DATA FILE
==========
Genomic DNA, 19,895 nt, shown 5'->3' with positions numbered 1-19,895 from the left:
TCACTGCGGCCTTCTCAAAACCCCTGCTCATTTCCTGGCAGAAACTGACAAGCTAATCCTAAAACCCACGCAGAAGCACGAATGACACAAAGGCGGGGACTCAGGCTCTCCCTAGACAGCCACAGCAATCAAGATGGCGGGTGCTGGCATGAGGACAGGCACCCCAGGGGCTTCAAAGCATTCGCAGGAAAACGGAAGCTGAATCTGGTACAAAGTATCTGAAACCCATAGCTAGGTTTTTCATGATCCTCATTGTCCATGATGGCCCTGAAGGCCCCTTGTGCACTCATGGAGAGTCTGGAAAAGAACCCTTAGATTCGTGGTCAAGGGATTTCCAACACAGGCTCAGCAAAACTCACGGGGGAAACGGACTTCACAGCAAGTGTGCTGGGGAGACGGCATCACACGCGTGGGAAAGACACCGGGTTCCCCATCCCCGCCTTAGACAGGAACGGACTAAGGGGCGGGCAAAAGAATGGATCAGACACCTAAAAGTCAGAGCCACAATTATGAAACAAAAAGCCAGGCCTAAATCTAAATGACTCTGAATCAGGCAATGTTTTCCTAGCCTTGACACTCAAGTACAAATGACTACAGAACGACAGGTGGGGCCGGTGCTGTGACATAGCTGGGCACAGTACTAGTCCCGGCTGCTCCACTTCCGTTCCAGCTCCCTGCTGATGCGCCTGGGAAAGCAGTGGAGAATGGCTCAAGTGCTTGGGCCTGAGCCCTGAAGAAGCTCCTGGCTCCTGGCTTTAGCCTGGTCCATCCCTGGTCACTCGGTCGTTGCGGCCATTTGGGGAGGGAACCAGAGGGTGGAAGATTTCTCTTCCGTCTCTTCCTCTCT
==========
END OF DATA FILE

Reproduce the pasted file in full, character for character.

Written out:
Genomic DNA, 19,895 nt, shown 5'->3' with positions numbered 1-19,895 from the left:
TCACTGCGGCCTTCTCAAAACCCCTGCTCATTTCCTGGCAGAAACTGACAAGCTAATCCTAAAACCCACGCAGAAGCACGAATGACACAAAGGCGGGGACTCAGGCTCTCCCTAGACAGCCACAGCAATCAAGATGGCGGGTGCTGGCATGAGGACAGGCACCCCAGGGGCTTCAAAGCATTCGCAGGAAAACGGAAGCTGAATCTGGTACAAAGTATCTGAAACCCATAGCTAGGTTTTTCATGATCCTCATTGTCCATGATGGCCCTGAAGGCCCCTTGTGCACTCATGGAGAGTCTGGAAAAGAACCCTTAGATTCGTGGTCAAGGGATTTCCAACACAGGCTCAGCAAAACTCACGGGGGAAACGGACTTCACAGCAAGTGTGCTGGGGAGACGGCATCACACGCGTGGGAAAGACACCGGGTTCCCCATCCCCGCCTTAGACAGGAACGGACTAAGGGGCGGGCAAAAGAATGGATCAGACACCTAAAAGTCAGAGCCACAATTATGAAACAAAAAGCCAGGCCTAAATCTAAATGACTCTGAATCAGGCAATGTTTTCCTAGCCTTGACACTCAAGTACAAATGACTACAGAACGACAGGTGGGGCCGGTGCTGTGACATAGCTGGGCACAGTACTAGTCCCGGCTGCTCCACTTCCGTTCCAGCTCCCTGCTGATGCGCCTGGGAAAGCAGTGGAGAATGGCTCAAGTGCTTGGGCCTGAGCCCTGAAGAAGCTCCTGGCTCCTGGCTTTAGCCTGGTCCATCCCTGGTCACTCGGTCGTTGCGGCCATTTGGGGAGGGAACCAGAGGGTGGAAGATTTCTCTTCCGTCTCTTCCTCTCT